A probe ordered by Florida Gov. Rick Scott has determined that the pay and benefits of state college presidents varies widely with little explanation as to why some presidents earn large six-figure salaries.
This same review shows many presidents have contracts with provisions that appear to violate law — or in some instances, the contracts automatically renew each year without approval by local college boards.
Randy Hanna, chancellor of the Florida College System, said the critical review is prompting college boards across the state to alter and amend the contracts now offered to presidents.
Scott last year ordered his chief inspector general to review the salaries and benefits offered to the 28 presidents in the state college system after trustees at a Jacksonville college agreed to a $1.2 million severance package with the outgoing president.
"We support our colleges with taxpayer funds and we must ensure we get the best return on that investment possible by graduating students with the skills and training they need to get great jobs," Scott said in a statement about the probe. "Every dollar we invest in our colleges must be geared toward this ultimate goal."
The probe did not cover the salaries and benefits paid to presidents at the state's 12 public universities — which include schools such as University of Florida or Florida State University.
The final report released Monday showed that presidents in the state college system are receiving nearly $10 million in salaries and benefits during the current fiscal year.
Some of the salaries range from nearly $144,000 for the president of North Florida Community College to more than $630,000 to the president at Miami-Dade College.
State law limits college president salaries to $225,000 if the money comes directly from state taxpayers. But colleges are allowed to augment the salary with money from other sources.
Chief Inspector General Melinda Miguel noted that in some instances the total amount of pay and benefits offered to presidents "was not readily transparent" or that some contracts offered benefits for life which means the total owed by taxpayers is difficult to calculate.
Some college presidents get thousands of dollars each year in car allowances, housing allowances or medical insurance premiums.
One former president at a college in Bradenton received nearly $21,000 for health insurance premiums. Dennis Gallon, president of Palm Beach State College, receives a stipend of nearly $96,000 instead of a car and housing allowance. E. Ann McGee, president of Seminole State College, is receiving $1,000 a year to pay for home Internet access.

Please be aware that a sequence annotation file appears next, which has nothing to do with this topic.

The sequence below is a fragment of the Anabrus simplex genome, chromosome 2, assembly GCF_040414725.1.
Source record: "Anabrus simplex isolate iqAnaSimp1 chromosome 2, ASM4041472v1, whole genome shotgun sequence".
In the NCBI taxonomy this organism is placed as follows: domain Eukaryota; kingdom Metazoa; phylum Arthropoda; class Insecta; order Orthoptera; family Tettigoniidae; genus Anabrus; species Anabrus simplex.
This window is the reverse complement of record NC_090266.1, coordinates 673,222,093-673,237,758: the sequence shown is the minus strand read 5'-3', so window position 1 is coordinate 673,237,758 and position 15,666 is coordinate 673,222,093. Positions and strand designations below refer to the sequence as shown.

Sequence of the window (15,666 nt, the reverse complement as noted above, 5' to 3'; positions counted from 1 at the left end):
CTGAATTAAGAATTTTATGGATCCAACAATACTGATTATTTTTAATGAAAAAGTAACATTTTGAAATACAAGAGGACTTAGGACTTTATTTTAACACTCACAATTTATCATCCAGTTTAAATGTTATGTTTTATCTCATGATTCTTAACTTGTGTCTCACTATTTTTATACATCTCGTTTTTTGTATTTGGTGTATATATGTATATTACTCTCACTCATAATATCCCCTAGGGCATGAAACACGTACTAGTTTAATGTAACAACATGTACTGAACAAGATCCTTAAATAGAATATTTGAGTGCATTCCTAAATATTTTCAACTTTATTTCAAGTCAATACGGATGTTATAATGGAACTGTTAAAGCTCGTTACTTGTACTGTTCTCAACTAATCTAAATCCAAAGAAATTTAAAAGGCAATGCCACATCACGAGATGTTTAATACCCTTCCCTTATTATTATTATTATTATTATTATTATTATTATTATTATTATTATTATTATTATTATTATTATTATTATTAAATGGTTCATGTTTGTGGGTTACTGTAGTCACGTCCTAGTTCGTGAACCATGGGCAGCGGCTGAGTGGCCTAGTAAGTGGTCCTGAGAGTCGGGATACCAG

Sandy Shugart, president of Valencia College, gets a golf club membership and membership in the group that hosts the Florida Citrus Bowl as part of his nearly $479,000 compensation package. Auditors also found that Shugart received a $190,000 lump sum bonus in 2012.
Miguel called on college board trustees to establish guidelines for compensation and to spell out how much taxpayers will be responsible for paying even after the president is no longer working for the school. Eduardo Padron, Miami-Dade's president, is guaranteed lifetime health insurance after he leaves the college.
"My belief is we will able to work with the local boards and colleges and meet the recommendations," Hanna said.
Miguel's probe also noted that most colleges had contracts that appear to violate state laws designed to restrict severance packages paid to presidents who either resign voluntarily or are forced to leave their job.
State law was changed in 2011 to limit payouts to no more than 20 weeks but many contracts included provisions that would allow a president to receive a payout above what is allowed in law.
Hillsborough Community College President Ken Atwater was given a contract after the law changed that guarantees him a year's worth of salary even if he is fired.
Hanna noted that the issue of severance payments has been an issue for universities as well after the law was changed. State auditors in February criticized Florida A&M University for having a contract that allowed former President James Ammons to receive a one-year paid sabbatical after he abruptly resigned.
Additionally, 11 colleges had so-called "rolling" contracts that automatically renewed each year without requiring a vote by college trustees. Only eight colleges tied contracts to performance goals.
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